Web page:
As if losing a half a billion in Greenback is a crowning achievement. That is what the interlocutors of this government are saying after Sri Lanka managed to lose $ 480 million Millennium Challenge Corporation (MCC) Grant after the board of directors of Washington based US government agency last week decided to discontinue the Compact with Sri Lanka due to “Lack of partner country engagement.”
G.L. Pieris, the Minister of Education is quoted as telling this newspaper: “As promised by the President during his election campaign, the Government is not in a status of signing the Millennium Challenge Corporation (MCC) agreement. The President spoke about a direct policy which is being implemented to save the country.”
“We know that the people of some of the signatory countries who have signed the MCC agreement had become workers. With that risk, the President mentioned the reason as to why he would not sign the MCC.”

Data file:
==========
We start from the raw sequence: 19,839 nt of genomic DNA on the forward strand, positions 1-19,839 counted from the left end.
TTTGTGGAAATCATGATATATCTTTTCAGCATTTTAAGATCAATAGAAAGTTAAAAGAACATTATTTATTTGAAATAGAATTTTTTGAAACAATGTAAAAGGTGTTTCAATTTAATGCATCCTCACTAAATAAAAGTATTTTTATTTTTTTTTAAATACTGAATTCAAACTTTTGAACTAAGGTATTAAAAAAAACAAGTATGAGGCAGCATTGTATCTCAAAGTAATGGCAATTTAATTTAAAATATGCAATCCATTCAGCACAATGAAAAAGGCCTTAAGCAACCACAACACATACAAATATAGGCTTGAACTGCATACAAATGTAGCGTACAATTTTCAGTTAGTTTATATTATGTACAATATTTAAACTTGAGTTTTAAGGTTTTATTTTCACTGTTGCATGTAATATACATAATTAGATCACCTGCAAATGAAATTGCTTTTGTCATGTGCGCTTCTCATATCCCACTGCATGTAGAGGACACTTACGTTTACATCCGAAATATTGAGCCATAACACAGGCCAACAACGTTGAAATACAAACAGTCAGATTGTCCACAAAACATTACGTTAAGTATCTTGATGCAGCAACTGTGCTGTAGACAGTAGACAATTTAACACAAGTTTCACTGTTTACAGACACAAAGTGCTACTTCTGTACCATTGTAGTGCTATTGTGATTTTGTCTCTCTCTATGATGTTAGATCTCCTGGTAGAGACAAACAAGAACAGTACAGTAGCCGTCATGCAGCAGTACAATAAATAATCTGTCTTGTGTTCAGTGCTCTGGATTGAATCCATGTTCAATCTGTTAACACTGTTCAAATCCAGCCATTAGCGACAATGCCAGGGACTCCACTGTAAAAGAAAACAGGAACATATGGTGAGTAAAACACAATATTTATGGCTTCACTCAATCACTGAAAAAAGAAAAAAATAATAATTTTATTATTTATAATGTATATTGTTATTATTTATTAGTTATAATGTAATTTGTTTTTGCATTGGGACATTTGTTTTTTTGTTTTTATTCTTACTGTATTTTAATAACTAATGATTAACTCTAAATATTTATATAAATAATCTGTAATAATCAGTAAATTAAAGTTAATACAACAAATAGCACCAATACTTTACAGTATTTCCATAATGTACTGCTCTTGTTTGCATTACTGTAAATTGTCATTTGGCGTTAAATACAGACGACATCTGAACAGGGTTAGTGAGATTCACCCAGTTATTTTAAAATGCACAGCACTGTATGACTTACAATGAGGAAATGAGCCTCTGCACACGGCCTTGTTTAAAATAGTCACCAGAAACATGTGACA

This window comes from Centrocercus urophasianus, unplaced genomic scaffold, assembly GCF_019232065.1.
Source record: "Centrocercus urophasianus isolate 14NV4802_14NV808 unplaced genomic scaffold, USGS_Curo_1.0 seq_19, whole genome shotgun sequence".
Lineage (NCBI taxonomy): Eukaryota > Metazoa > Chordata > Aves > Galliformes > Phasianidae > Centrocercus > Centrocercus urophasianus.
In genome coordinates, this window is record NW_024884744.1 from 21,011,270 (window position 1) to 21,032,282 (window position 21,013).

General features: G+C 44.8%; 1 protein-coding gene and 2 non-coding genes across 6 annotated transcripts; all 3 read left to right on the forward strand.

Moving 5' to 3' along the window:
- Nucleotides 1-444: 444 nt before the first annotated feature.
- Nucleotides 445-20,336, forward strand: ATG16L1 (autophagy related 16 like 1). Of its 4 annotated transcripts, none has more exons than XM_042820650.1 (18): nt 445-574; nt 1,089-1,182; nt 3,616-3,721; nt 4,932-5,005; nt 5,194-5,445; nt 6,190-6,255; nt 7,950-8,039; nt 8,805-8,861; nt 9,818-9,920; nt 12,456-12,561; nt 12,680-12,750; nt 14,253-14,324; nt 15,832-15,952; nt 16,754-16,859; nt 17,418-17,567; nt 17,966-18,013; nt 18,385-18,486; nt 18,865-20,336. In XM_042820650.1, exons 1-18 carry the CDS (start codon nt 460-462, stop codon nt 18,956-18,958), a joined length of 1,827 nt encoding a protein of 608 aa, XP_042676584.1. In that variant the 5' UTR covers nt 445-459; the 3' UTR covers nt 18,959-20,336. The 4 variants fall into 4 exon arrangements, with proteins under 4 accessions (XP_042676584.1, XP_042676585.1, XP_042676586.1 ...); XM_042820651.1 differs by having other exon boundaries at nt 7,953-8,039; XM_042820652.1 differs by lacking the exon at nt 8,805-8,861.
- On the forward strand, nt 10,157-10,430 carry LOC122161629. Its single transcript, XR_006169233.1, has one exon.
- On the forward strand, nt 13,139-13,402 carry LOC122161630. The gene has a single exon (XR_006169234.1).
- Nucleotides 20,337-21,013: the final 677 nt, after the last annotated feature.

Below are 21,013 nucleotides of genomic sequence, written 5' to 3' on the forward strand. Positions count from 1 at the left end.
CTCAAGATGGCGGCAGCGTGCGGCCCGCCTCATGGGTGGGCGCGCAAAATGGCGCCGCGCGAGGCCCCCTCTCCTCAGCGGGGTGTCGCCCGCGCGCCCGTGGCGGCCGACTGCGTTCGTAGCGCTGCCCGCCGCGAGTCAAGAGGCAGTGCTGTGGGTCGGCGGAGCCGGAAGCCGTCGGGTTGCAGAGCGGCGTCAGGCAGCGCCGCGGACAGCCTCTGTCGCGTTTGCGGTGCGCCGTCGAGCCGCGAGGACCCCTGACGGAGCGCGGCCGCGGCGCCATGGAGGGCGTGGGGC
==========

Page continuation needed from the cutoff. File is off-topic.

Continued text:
This is humbug, but the damage is done.
The five-year compact originally consisted of two projects: A $ 350 million transport project to upgrade physical roadway networks and modernize traffic systems; and $67 million land project to expand and improve existing Government of Sri Lanka initiatives to increase the availability of spatial data and Land Rights information.
Why Sri Lanka turned down a grant of Rs 89 billion, at the same time, while it is pleading for debt relief and is negotiating with China for financial life support cannot be explained in a rational sense.
Except for the fact that popular irrationality that the government had fostered is now making itself into State policy. This government has benefitted from the wave of popular irrationality, with a degree of ethno-nationalist bent.
It cultivated and promoted a good part of that discourse, which was in turn behind its electoral success. The private television networks owned by the government-affiliated businessmen are actively promoting it. That is a sad indictment for the country, its leaders and people.